Maduro: Helicopter threw grenades at Venezuela's Supreme Court

Wednesday, June 28th, 2017
Last Update: 10:08

Venezuelan President Nicolas Maduro says a chopper has fired on the country΄s Supreme Court in Caracas, describing it as a "terror attack." Earlier, he threatened war against any US-backed coup attempt by his opponents.A Venezuelan police helicopter attacked the country΄s Supreme Court building and a government ministry in Caracas on Tuesday in what embattled President Nicolas Maduro described as a "terror attack" by people seeking a coup.

The aircraft dropped four grenades on the court where judges were meeting and fired 15 shots at the Interior Ministry, where people were celebrating a social event for journalists, officials said. No one was injured.

The gun and grenade attack came hours after Maduro warned that he was prepared to enter a full-scale conflict to resolve the country΄s months-long political crisis.

Speaking on state TV, the 54-year-old president appeared to claim that the attack from the stolen helicopter was part of a conspiracy to destabilize his socialist government and said he had activated the country΄s air defense in response.

"Sooner rather than later, we are going to capture the helicopter and those behind this armed terrorist attack against the institutions of the country," Maduro said.

The Venezuelan news site CarotaDigital tweeted a video that purported to show a helicopter flying over the city, followed by the sound of several shots.

DW correspondent in Caracas, Oscar Schlenker, confirmed the attack and described seeing a chopper flown by what he said were the police and military, opening fire on the Supreme Court building.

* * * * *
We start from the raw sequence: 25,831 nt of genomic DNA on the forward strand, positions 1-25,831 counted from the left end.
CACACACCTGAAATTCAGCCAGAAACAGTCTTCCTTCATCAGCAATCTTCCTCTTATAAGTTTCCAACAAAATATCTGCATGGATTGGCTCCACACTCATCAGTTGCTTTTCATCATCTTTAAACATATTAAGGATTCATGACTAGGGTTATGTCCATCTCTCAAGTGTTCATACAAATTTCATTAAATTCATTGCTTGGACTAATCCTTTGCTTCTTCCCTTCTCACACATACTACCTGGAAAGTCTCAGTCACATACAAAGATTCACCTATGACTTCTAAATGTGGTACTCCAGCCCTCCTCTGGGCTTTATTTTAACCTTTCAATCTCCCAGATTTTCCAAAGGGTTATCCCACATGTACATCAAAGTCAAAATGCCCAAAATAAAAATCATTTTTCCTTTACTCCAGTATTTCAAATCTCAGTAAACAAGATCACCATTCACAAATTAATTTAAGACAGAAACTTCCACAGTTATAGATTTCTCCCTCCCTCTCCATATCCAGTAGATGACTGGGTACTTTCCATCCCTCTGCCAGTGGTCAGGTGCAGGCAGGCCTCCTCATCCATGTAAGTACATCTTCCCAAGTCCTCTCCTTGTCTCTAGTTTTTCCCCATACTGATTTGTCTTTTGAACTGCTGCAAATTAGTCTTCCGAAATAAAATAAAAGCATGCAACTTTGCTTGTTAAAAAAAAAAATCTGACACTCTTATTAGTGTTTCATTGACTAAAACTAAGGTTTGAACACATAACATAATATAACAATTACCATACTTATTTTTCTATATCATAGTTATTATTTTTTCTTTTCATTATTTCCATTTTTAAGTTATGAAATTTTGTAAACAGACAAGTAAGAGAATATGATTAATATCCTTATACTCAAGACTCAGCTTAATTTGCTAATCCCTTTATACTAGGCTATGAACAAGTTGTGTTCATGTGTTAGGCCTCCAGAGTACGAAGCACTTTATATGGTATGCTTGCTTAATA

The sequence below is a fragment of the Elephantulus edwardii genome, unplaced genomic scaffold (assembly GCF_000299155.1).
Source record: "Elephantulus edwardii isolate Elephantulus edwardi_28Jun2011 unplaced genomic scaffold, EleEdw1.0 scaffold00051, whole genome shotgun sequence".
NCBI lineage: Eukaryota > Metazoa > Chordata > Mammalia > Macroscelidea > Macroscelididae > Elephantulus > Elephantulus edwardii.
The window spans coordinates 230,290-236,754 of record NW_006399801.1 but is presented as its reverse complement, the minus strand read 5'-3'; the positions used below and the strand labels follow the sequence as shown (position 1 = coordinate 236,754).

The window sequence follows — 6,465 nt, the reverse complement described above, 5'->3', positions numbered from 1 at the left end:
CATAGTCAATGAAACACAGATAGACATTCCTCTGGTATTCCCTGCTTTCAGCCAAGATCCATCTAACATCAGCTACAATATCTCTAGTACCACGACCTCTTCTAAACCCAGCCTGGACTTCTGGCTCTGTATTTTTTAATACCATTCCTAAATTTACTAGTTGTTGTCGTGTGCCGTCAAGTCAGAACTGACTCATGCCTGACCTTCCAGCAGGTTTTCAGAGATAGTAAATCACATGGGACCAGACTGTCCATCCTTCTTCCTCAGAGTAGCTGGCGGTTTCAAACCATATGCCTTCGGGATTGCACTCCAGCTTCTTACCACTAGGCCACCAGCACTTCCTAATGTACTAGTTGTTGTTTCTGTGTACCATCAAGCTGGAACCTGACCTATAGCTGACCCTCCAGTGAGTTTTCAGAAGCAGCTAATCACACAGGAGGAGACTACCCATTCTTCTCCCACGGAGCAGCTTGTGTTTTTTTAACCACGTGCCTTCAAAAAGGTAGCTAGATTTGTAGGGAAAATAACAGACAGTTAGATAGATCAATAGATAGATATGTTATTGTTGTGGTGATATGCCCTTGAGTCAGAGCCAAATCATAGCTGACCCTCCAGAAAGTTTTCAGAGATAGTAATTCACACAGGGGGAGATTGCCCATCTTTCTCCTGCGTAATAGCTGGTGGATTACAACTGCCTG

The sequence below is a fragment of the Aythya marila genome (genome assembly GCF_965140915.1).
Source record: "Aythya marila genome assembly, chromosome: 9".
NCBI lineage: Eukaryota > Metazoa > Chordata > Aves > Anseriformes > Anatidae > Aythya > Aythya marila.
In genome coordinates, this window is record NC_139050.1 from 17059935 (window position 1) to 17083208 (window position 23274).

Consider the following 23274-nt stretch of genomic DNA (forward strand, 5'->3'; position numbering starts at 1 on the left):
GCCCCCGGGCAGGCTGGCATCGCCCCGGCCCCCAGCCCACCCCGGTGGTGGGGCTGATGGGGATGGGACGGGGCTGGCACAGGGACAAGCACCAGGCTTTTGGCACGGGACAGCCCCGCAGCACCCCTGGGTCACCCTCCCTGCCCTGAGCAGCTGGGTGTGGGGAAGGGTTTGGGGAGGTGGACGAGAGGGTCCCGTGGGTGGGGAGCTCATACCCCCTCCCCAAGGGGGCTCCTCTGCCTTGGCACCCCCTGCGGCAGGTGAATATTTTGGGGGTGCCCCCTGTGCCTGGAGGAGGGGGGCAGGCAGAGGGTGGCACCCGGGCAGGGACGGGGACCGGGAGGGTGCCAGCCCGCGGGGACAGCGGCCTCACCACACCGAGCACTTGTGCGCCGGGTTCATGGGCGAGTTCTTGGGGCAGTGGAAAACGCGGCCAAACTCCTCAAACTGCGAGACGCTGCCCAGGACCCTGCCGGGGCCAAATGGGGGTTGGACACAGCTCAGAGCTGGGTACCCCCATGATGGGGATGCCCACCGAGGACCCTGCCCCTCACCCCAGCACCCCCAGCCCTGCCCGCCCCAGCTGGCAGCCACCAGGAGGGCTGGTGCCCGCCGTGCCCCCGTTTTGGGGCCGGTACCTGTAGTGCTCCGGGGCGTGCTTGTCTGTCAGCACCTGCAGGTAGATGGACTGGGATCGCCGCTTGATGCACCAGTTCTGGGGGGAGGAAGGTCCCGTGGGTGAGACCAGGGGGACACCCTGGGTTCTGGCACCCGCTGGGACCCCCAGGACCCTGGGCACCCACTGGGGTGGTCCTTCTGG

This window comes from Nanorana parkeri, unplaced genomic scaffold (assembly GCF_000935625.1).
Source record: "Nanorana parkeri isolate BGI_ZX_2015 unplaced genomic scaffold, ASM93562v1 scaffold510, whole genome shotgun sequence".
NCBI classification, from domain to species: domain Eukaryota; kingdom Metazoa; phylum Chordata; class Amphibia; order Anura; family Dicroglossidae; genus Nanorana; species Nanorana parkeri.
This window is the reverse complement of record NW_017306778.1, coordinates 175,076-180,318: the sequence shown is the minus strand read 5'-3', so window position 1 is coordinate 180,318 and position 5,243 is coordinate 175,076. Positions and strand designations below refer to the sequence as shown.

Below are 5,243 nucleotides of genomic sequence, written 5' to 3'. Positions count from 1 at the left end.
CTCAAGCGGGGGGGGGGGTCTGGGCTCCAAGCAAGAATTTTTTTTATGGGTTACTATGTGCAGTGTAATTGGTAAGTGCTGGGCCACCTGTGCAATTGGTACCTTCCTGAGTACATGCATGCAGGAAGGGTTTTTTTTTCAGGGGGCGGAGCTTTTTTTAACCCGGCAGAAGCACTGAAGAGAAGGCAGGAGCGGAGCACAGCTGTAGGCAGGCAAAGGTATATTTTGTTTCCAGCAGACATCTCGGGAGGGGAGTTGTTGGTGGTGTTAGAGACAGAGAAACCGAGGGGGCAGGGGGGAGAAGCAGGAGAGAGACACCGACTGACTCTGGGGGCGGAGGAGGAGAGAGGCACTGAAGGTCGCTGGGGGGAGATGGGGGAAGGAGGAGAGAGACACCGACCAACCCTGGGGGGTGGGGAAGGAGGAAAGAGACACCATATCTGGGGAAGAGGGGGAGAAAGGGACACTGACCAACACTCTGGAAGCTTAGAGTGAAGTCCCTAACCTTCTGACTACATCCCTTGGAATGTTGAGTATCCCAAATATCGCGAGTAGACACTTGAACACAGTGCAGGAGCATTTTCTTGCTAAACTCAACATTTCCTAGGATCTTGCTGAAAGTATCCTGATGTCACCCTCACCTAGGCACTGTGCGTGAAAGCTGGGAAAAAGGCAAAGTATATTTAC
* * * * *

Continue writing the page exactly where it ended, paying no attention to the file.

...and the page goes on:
Pilot claims responsibility in video

A short while later a video was distributed on social media, in which the apparent pilot of the chopper - identified as Oscar Perez - called for a revolt against Maduro΄s government.  

"We have two choices: be judged tomorrow by our conscience and the people or begin today to free ourselves from this corrupt government," Perez told viewers while flanked by four people dressed in military fatigues, ski masks and carrying what looked like assault rifles.

Maduro said the pilot used to fly for his former Interior Minister, Miguel Rodriguez Torres, who he accused of working for the CIA. Torres dismissed the accusation as baseless.

State television distributed photos of the pilot standing in front of the US Capitol in Washington to bolster claims that he was taking instructions from the CIA and the US Embassy.

But many of Maduro΄s opponents accused the president on social media of orchestrating an elaborate ruse to justify a crackdown against Venezuelans seeking to block his plans to rewrite the constitution.

Maduro warns of war

Earlier in the day, Maduro gave a speech to supporters warning that he was prepared to take up arms to defend his country from any US-backed coup attempt from his political opponents.

"If Venezuela were to be plunged into chaos and violence ... we would go to combat. We would never give up, and what couldn΄t be done with votes, we would do with weapons, we would liberate the fatherland with weapons," he said.

Read more: US calls for international action on Venezuela΄s ΄tragic situation΄

Read more: South American nations divided on Venezuela crisis

Maduro΄s comments were aimed partly at his political opponents, who have taken to the streets over the past three months to protest his leadership. But they also targeted US President Donald Trump, who Maduro claims is backing the oil-rich country΄s opposition to oust him.

mm/gsw (AFP, AP, dpa, Reuters)

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